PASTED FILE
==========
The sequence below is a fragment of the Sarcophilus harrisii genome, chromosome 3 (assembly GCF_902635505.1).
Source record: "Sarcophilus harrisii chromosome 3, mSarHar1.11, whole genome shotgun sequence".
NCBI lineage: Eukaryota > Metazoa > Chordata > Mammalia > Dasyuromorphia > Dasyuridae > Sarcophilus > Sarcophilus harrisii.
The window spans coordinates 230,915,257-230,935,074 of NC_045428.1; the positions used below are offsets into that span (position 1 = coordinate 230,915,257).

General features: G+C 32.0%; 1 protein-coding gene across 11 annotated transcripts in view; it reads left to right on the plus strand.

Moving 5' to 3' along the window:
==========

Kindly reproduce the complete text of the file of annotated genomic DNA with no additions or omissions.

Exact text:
The sequence below is a fragment of the Sarcophilus harrisii genome, chromosome 3 (assembly GCF_902635505.1).
Source record: "Sarcophilus harrisii chromosome 3, mSarHar1.11, whole genome shotgun sequence".
NCBI lineage: Eukaryota > Metazoa > Chordata > Mammalia > Dasyuromorphia > Dasyuridae > Sarcophilus > Sarcophilus harrisii.
The window spans coordinates 230,915,257-230,935,074 of NC_045428.1; the positions used below are offsets into that span (position 1 = coordinate 230,915,257).

General features: G+C 32.0%; 1 protein-coding gene across 11 annotated transcripts in view; it reads left to right on the plus strand.

Moving 5' to 3' along the window: